The forces that led to Brexit are not unique to the UK. Europeans must react against populism, anti-immigrant rhetoric, and “post-truth” politics before the EU’s values become a thing of the past, writes James Sibley.
James Sibley is a policy & public affairs executive at the Chartered Institute of Internal Auditors, a British citizen and a campaigner for the UK to stay in the European Union. Here he writes in a personal capacity.
As a British citizen born in Denmark, as a former immigrant to Belgium, as someone who’s worked on European politics for five years now, I can’t truly explain how distraught I am that the UK has voted to leave a union that has maintained peace between its members for 60 years.
While I was prepared for this, I’m sad. One of the many legitimate criticisms of the EU is that there is no European identity. But, to borrow a marketing phrase, I’m part of “Generation easyJet”. You could equally call it generation Erasmus, generation Interrail, generation “the stag do is in Tallinn, book your tickets”.
And should people claim this just applies to a “European elite”, they would be wrong. During my time at university, in Exeter in rural Devon, I worked at a McDonald’s. I worked there with people from across the world, and I saw many examples of British-EU friendships, relationships, and even babies from those relationships.
I’m not going to claim that a European identity exists. But maybe, just maybe, 20 or so years after the Maastricht Treaty was signed, one was emerging. One layered on top of our strong national identities – not substituting or engulfing it. But now we may well be moving away from that. I consider that a tragedy.
But mainly I’m angry.
If the remain side exaggerated its claims, the leave side simply lied. The idea that Turkey, complete with its jailed journalists and its support for the occupation of northern Cyprus, is joining the EU anytime soon is fantasy. The infamous and long-discredited £350 million a week claim was repeated until it stuck (and was then dropped immediately).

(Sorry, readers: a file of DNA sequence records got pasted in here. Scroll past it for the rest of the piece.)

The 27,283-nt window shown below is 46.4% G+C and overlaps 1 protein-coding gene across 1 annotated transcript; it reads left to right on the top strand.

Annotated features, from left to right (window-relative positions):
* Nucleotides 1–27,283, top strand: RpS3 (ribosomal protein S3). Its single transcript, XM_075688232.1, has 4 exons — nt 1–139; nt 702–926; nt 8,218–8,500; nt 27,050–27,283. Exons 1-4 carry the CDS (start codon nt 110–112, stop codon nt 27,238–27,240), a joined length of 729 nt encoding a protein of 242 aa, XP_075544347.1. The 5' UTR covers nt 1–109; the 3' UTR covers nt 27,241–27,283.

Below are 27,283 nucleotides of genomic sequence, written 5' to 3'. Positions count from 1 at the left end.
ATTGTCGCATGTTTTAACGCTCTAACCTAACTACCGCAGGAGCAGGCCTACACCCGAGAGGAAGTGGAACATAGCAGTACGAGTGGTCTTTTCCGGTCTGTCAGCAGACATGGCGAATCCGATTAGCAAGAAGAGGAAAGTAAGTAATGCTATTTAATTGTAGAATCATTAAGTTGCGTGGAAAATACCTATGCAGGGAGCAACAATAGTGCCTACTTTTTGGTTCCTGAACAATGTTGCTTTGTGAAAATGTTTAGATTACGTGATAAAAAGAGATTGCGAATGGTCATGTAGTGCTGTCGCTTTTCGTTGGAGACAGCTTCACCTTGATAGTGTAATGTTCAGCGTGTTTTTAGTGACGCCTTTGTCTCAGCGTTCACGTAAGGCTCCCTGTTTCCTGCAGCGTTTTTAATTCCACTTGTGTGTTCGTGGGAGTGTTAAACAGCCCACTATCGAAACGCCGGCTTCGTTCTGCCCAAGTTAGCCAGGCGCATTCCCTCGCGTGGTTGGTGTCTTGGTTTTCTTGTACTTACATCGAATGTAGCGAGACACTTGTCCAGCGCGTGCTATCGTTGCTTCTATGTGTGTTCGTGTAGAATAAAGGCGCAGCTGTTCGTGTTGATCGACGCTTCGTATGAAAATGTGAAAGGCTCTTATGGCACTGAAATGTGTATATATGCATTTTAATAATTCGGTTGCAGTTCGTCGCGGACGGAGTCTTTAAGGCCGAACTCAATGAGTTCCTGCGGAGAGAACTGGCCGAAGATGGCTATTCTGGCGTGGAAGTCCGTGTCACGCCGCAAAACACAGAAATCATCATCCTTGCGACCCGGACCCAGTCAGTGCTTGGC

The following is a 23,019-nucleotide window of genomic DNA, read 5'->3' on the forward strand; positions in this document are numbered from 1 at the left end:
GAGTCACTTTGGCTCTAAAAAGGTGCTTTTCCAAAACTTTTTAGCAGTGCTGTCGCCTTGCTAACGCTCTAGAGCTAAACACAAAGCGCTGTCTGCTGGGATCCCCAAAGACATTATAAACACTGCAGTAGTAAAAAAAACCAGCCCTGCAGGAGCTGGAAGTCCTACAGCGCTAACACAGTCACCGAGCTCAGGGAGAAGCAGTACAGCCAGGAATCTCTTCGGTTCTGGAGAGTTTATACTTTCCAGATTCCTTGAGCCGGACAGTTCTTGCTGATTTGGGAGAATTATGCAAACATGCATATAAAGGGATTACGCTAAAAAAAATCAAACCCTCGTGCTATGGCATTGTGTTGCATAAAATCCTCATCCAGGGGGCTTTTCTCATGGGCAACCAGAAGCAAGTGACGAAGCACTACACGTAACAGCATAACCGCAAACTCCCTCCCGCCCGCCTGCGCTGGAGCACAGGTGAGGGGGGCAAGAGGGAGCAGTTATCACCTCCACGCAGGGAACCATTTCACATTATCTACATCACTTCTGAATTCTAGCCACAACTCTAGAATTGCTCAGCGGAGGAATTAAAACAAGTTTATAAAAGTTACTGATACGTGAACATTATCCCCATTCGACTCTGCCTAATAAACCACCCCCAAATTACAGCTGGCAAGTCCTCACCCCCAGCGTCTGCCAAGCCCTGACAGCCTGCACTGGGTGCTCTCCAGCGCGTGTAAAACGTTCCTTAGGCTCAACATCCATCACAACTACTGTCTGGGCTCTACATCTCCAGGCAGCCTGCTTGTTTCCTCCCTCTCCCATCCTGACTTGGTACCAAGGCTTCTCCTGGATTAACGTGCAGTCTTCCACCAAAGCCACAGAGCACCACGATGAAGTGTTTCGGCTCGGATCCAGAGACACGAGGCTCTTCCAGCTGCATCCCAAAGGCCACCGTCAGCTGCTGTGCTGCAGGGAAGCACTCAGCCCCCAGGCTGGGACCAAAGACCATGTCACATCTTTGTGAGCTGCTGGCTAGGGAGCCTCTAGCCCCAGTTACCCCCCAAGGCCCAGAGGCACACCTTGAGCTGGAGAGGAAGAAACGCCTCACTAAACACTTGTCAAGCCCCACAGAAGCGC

More than anything the idea that we are “ruled” by Brussels is a horrible twisting of the truth; one that settled into the consciousness of many after years of “Up Yours Delors” coverage of the EU.
There are about 55,000 EU civil servants in Brussels. There are over 200,000 in Whitehall. If we are truly ruled by Brussels and have (insert made up percentage here) of our laws decided for us by the EU, what are those civil servants in Whitehall doing?
The UK is a sovereign country. The EU did not decide for us to invade Iraq. Brussels did not decide to bail out our banks in 2008. It did not force us to cut local services to the bone in the aftermath.
But take back control, we were told. Of what? Standards for vacuum cleaners? Rules that now ensure that the imported beef you’re eating is not, in fact, horse?
The rules that the EU proposes are largely technical, but nevertheless important in a single market where goods and services should be traded freely and without technical barriers.